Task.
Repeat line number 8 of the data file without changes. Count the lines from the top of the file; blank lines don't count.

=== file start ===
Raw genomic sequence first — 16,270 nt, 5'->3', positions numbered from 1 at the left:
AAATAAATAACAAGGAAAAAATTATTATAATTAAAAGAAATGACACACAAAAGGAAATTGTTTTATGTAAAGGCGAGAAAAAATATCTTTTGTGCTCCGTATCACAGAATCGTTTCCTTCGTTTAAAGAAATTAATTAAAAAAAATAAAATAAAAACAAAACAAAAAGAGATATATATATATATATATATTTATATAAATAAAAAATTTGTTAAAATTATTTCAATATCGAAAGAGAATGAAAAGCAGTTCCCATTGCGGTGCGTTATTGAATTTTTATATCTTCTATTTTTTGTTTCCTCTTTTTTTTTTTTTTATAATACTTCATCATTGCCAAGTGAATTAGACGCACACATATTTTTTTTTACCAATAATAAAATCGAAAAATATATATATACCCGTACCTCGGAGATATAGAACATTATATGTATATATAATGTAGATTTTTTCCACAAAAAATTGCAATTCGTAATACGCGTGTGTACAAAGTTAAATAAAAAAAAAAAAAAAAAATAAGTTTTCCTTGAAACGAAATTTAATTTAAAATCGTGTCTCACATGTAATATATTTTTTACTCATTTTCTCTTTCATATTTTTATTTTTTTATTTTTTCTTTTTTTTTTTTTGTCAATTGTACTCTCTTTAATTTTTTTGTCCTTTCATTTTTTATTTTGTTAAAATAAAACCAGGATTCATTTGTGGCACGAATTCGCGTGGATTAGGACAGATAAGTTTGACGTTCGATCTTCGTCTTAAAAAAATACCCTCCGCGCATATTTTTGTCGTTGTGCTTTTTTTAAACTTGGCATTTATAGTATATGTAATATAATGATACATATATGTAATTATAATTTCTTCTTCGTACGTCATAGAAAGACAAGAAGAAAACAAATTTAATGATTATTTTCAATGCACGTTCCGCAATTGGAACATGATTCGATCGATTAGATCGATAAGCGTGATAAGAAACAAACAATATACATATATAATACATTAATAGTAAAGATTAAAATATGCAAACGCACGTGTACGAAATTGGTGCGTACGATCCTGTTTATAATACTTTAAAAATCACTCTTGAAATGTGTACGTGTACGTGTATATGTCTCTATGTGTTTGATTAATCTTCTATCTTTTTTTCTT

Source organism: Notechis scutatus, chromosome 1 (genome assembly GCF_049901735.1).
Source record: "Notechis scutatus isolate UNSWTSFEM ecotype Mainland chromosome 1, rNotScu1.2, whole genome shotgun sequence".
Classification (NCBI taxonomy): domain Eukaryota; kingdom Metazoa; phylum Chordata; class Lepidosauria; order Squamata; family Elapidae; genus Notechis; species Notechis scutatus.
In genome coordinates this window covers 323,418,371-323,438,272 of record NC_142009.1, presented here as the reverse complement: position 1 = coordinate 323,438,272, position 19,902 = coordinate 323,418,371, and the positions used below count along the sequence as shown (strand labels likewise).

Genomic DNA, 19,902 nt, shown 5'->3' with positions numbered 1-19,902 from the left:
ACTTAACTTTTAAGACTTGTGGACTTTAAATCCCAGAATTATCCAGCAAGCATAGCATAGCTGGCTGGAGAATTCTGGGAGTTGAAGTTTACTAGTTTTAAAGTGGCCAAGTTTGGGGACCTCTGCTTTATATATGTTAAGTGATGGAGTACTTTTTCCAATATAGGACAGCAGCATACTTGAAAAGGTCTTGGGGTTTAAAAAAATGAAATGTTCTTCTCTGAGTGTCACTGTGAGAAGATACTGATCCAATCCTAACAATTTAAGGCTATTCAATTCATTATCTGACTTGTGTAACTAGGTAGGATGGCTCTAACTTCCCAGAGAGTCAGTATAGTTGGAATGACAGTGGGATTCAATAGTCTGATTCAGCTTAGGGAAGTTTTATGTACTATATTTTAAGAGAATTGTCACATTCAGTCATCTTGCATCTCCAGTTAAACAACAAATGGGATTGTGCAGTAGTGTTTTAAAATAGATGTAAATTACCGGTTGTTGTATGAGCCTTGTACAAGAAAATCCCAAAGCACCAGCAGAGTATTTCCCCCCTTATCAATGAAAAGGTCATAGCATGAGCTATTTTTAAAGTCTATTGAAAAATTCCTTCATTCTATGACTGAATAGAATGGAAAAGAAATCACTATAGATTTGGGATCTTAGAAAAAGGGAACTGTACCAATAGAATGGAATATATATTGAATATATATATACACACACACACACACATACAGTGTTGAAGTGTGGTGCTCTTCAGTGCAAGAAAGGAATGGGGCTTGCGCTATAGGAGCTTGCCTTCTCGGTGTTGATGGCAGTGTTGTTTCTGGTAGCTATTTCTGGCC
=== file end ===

ACTTAACTTTTAAGACTTGTGGACTTTAAATCCCAGAATTATCCAGCAAGCATAGCATAGCTGGCTGGAGAATTCTGGGAGTTGAAGTTTACTAGTTTTAAAGTGGCCAAGTTTGGGGACCTCTGCTTTATATATGTTAAGTGATGGAGTACTTTTTCCAATATAGGACAGCAGCATACTTGAAAAGGTCTTGGGGTTTAAAAAAATGAAATGTTCTTCTCTGAGTGTCACTGTGAGAAGATACTGATCCAATCCTAACAATTTAAGGCTATTCAATTCATTATCTGACTTGTGTAACTAGGTAGGATGGCTCTAACTTCCCAGAGAGTCAGTATAGTTGGAATGACAGTGGGATTCAATAGTCTGATTCAGCTTAGGGAAGTTTTATGTACTATATTTTAAGAGAATTGTCACATTCAGTCATCTTGCATCTCCAGTTAAACAACAAATGGGATTGTGCAGTAGTGTTTTAAAATAGATGTAAATTACCGGTTGTTGTATGAGCCTTGTACAAGAAAATCCCAAAGCACCAGCAGAGTATTTCCCCCCTTATCAATGAAAAGGTCATAGCATGAGCTATTTTTAAAGTCTATTGAAAAATTCCTTCATTCTATGACTGAATAGAATGGAAAAGAAATCACTATAGATTTGGGATCTTAGAAAAAGGGAACTGTACCAATAGAATGGAATATATATTGAATATATATATACACACACACACACACATACAGTGTTGAAGTGTGGTGCTCTTCAGTGCAAGAAAGGAATGGGGCTTGCGCTATAGGAGCTTGCCTTCTCGGTGTTGATGGCAGTGTTGTTTCTGGTAGCTATTTCTGGCC